When I forecast one time period out (one month) the model forecast error is only about 2 percent. When I visually examine a 24 to 36 period (2 to 3 years) forecast, the seasonal pattern appears correct. However, aggregating these values over a year, can be very low or very high, suggesting systematic bias, perhaps auto correlation. The odd thing is that the bias can be either positive or negative, depending upon which month the historical data stop.

Potential Issues

I can identify several potential areas that could be causing the problem, but don't have enough VAR experience to assess these and seek your advice.

First, should I be using two separate models using non-seasonal data for monthly forecasts and seasonal data for yearly forecasts? This solution makes little sense to me, but suggest it any way because I am stumped.

Second, I could be setting the p value (the maximum number of lags to include) incorrectly. AIC suggests a value of p=12, but I have also tried p=1 and several other values and while the choice of p affects the forecasts, I was hoping the correct value would stabilize my historical ending month problem. That said, I have my doubts that this is the cause.

While I haven't tried all combinations of p values 1 to 12 for a variety of historical data ending months, I have tried a few combinations, such as p=1, p=2 and p=12 for October and December historical data ending months. I haven't yet found the type of convergence that I seek.

At first I thought p=12 conceptually made sense because of the seasonal variation, but then I realized that a variable is seasonally correlated mostly with itself, i.e., May is always a good month for home sales and may be confusing seasonality with lagged causality. But VAR is also modeling the impact of lagged values of each variable against the others, which suggests looking at granger causality.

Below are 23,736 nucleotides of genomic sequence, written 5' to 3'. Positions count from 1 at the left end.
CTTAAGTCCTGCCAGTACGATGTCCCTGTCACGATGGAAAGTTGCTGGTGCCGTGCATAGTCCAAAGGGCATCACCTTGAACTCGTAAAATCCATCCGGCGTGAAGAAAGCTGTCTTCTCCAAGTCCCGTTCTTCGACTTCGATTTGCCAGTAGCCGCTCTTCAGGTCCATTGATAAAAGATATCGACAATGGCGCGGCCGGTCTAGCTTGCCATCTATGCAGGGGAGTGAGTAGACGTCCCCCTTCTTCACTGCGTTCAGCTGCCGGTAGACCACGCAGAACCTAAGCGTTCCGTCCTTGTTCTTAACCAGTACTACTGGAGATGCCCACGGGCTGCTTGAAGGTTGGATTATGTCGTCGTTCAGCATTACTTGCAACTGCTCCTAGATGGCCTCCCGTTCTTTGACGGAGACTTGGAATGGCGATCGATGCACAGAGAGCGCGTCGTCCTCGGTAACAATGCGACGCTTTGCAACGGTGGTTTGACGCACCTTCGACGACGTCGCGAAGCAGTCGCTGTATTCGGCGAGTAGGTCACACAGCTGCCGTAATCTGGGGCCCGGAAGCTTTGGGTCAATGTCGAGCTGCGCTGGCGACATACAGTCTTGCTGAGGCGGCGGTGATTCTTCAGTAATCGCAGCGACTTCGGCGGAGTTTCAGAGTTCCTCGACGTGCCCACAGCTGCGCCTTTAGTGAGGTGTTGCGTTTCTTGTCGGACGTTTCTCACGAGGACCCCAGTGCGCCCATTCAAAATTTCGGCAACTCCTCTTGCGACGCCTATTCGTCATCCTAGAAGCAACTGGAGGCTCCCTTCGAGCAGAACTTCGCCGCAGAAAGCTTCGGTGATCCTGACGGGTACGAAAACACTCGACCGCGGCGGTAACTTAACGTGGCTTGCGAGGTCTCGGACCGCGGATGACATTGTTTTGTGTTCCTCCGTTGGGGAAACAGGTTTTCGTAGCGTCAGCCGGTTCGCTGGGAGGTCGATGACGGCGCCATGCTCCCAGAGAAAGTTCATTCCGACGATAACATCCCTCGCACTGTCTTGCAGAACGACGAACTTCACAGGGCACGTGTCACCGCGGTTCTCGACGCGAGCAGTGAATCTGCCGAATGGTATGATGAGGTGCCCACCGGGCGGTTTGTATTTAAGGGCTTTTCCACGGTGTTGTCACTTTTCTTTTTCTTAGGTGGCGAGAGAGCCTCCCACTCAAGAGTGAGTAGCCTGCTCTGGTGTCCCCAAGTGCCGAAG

The granger causality test examines the impact of one variable on the future value of another variable. What I found is, for example, the price (d_sfhp) to housing starts (d_starts) granger test was most significant with 10 and 11 months, although not 12 months. Conceptually 10 to 11 months makes sense, compared to 2 or 3 months. A significant hike in home sale prices is not going to affect starts the next month. It can take almost a year from the point that the developer decides to build until she or he gets the permits and schedules the start of excavation. In this case, the lag effect is not weather related or other yearly seasonality, but the average administrative time it takes between the decision to build and the first shovel touching the ground. The US Bureau of the Census defines a housing start when excavation begins.